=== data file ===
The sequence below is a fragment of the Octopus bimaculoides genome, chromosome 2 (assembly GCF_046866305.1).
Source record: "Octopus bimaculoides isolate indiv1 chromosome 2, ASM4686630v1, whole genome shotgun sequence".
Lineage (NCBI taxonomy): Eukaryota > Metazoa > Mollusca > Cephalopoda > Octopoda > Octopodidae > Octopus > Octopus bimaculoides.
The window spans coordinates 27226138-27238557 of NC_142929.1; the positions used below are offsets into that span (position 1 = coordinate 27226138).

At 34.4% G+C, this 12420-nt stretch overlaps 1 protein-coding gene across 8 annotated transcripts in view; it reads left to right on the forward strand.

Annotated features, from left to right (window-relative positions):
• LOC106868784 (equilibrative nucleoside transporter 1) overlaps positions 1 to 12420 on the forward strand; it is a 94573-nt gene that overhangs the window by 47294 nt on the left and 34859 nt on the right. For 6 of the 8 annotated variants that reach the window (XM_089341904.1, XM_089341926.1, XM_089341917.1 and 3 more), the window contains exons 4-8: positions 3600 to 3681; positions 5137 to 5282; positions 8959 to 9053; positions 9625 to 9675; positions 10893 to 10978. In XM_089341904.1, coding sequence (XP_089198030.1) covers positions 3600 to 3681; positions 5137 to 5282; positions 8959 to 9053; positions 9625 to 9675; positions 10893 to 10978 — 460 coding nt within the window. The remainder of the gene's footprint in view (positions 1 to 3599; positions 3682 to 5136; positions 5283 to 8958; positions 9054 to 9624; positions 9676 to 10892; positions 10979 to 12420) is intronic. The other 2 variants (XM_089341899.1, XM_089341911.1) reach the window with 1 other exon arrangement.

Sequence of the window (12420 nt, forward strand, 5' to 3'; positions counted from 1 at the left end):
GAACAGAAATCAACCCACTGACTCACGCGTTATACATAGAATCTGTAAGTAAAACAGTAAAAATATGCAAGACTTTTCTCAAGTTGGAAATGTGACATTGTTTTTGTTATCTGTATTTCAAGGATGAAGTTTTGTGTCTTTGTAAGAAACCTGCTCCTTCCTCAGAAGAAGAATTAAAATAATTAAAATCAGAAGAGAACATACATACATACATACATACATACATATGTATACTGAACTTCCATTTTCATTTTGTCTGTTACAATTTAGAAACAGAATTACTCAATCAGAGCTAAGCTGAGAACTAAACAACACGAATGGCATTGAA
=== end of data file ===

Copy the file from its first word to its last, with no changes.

The sequence below is a fragment of the Octopus bimaculoides genome, chromosome 2 (assembly GCF_046866305.1).
Source record: "Octopus bimaculoides isolate indiv1 chromosome 2, ASM4686630v1, whole genome shotgun sequence".
Lineage (NCBI taxonomy): Eukaryota > Metazoa > Mollusca > Cephalopoda > Octopoda > Octopodidae > Octopus > Octopus bimaculoides.
The window spans coordinates 27226138-27238557 of NC_142929.1; the positions used below are offsets into that span (position 1 = coordinate 27226138).

At 34.4% G+C, this 12420-nt stretch overlaps 1 protein-coding gene across 8 annotated transcripts in view; it reads left to right on the forward strand.

Annotated features, from left to right (window-relative positions):
• LOC106868784 (equilibrative nucleoside transporter 1) overlaps positions 1 to 12420 on the forward strand; it is a 94573-nt gene that overhangs the window by 47294 nt on the left and 34859 nt on the right. For 6 of the 8 annotated variants that reach the window (XM_089341904.1, XM_089341926.1, XM_089341917.1 and 3 more), the window contains exons 4-8: positions 3600 to 3681; positions 5137 to 5282; positions 8959 to 9053; positions 9625 to 9675; positions 10893 to 10978. In XM_089341904.1, coding sequence (XP_089198030.1) covers positions 3600 to 3681; positions 5137 to 5282; positions 8959 to 9053; positions 9625 to 9675; positions 10893 to 10978 — 460 coding nt within the window. The remainder of the gene's footprint in view (positions 1 to 3599; positions 3682 to 5136; positions 5283 to 8958; positions 9054 to 9624; positions 9676 to 10892; positions 10979 to 12420) is intronic. The other 2 variants (XM_089341899.1, XM_089341911.1) reach the window with 1 other exon arrangement.

Sequence of the window (12420 nt, forward strand, 5' to 3'; positions counted from 1 at the left end):
GAACAGAAATCAACCCACTGACTCACGCGTTATACATAGAATCTGTAAGTAAAACAGTAAAAATATGCAAGACTTTTCTCAAGTTGGAAATGTGACATTGTTTTTGTTATCTGTATTTCAAGGATGAAGTTTTGTGTCTTTGTAAGAAACCTGCTCCTTCCTCAGAAGAAGAATTAAAATAATTAAAATCAGAAGAGAACATACATACATACATACATACATACATATGTATACTGAACTTCCATTTTCATTTTGTCTGTTACAATTTAGAAACAGAATTACTCAATCAGAGCTAAGCTGAGAACTAAACAACACGAATGGCATTGAA